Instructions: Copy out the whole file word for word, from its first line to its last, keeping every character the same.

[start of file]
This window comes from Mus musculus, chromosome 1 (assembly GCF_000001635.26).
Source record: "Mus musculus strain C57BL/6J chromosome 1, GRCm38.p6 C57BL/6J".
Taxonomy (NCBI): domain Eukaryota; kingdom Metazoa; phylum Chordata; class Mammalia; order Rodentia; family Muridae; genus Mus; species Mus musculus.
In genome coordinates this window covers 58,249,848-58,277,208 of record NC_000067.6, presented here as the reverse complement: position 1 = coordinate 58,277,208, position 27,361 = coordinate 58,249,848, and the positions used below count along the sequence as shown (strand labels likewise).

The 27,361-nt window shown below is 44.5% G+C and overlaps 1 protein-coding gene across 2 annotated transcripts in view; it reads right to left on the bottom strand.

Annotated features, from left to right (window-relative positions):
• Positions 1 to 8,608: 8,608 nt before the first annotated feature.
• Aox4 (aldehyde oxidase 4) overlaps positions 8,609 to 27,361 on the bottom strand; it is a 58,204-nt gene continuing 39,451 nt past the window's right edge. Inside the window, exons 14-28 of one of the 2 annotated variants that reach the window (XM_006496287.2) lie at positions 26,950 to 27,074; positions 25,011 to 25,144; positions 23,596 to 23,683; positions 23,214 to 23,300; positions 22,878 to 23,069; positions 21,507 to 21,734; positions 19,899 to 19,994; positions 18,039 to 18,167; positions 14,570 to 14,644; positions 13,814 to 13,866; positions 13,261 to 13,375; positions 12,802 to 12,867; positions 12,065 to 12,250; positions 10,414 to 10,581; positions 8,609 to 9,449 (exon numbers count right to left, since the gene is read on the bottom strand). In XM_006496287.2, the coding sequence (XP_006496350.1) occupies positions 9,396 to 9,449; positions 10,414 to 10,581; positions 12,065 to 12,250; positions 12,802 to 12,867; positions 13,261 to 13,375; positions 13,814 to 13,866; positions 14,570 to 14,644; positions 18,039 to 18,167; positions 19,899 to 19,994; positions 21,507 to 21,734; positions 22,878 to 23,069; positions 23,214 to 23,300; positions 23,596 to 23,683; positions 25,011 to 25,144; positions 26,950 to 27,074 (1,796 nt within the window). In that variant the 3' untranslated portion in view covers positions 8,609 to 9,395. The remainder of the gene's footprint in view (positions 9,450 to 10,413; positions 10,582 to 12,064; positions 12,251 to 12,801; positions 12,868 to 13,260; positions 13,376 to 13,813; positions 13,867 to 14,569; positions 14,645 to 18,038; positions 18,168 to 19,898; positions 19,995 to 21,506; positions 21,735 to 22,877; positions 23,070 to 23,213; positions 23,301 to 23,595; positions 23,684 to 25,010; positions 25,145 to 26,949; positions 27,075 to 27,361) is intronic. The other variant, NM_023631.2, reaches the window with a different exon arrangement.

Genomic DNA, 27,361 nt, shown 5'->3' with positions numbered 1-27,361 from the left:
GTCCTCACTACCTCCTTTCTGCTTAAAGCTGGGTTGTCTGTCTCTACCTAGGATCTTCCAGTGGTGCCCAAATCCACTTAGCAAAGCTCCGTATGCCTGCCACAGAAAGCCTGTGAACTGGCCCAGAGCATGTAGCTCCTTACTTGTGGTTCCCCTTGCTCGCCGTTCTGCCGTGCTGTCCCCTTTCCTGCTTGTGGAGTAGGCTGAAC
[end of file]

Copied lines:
This window comes from Mus musculus, chromosome 1 (assembly GCF_000001635.26).
Source record: "Mus musculus strain C57BL/6J chromosome 1, GRCm38.p6 C57BL/6J".
Taxonomy (NCBI): domain Eukaryota; kingdom Metazoa; phylum Chordata; class Mammalia; order Rodentia; family Muridae; genus Mus; species Mus musculus.
In genome coordinates this window covers 58,249,848-58,277,208 of record NC_000067.6, presented here as the reverse complement: position 1 = coordinate 58,277,208, position 27,361 = coordinate 58,249,848, and the positions used below count along the sequence as shown (strand labels likewise).

The 27,361-nt window shown below is 44.5% G+C and overlaps 1 protein-coding gene across 2 annotated transcripts in view; it reads right to left on the bottom strand.

Annotated features, from left to right (window-relative positions):
• Positions 1 to 8,608: 8,608 nt before the first annotated feature.
• Aox4 (aldehyde oxidase 4) overlaps positions 8,609 to 27,361 on the bottom strand; it is a 58,204-nt gene continuing 39,451 nt past the window's right edge. Inside the window, exons 14-28 of one of the 2 annotated variants that reach the window (XM_006496287.2) lie at positions 26,950 to 27,074; positions 25,011 to 25,144; positions 23,596 to 23,683; positions 23,214 to 23,300; positions 22,878 to 23,069; positions 21,507 to 21,734; positions 19,899 to 19,994; positions 18,039 to 18,167; positions 14,570 to 14,644; positions 13,814 to 13,866; positions 13,261 to 13,375; positions 12,802 to 12,867; positions 12,065 to 12,250; positions 10,414 to 10,581; positions 8,609 to 9,449 (exon numbers count right to left, since the gene is read on the bottom strand). In XM_006496287.2, the coding sequence (XP_006496350.1) occupies positions 9,396 to 9,449; positions 10,414 to 10,581; positions 12,065 to 12,250; positions 12,802 to 12,867; positions 13,261 to 13,375; positions 13,814 to 13,866; positions 14,570 to 14,644; positions 18,039 to 18,167; positions 19,899 to 19,994; positions 21,507 to 21,734; positions 22,878 to 23,069; positions 23,214 to 23,300; positions 23,596 to 23,683; positions 25,011 to 25,144; positions 26,950 to 27,074 (1,796 nt within the window). In that variant the 3' untranslated portion in view covers positions 8,609 to 9,395. The remainder of the gene's footprint in view (positions 9,450 to 10,413; positions 10,582 to 12,064; positions 12,251 to 12,801; positions 12,868 to 13,260; positions 13,376 to 13,813; positions 13,867 to 14,569; positions 14,645 to 18,038; positions 18,168 to 19,898; positions 19,995 to 21,506; positions 21,735 to 22,877; positions 23,070 to 23,213; positions 23,301 to 23,595; positions 23,684 to 25,010; positions 25,145 to 26,949; positions 27,075 to 27,361) is intronic. The other variant, NM_023631.2, reaches the window with a different exon arrangement.

Genomic DNA, 27,361 nt, shown 5'->3' with positions numbered 1-27,361 from the left:
GTCCTCACTACCTCCTTTCTGCTTAAAGCTGGGTTGTCTGTCTCTACCTAGGATCTTCCAGTGGTGCCCAAATCCACTTAGCAAAGCTCCGTATGCCTGCCACAGAAAGCCTGTGAACTGGCCCAGAGCATGTAGCTCCTTACTTGTGGTTCCCCTTGCTCGCCGTTCTGCCGTGCTGTCCCCTTTCCTGCTTGTGGAGTAGGCTGAAC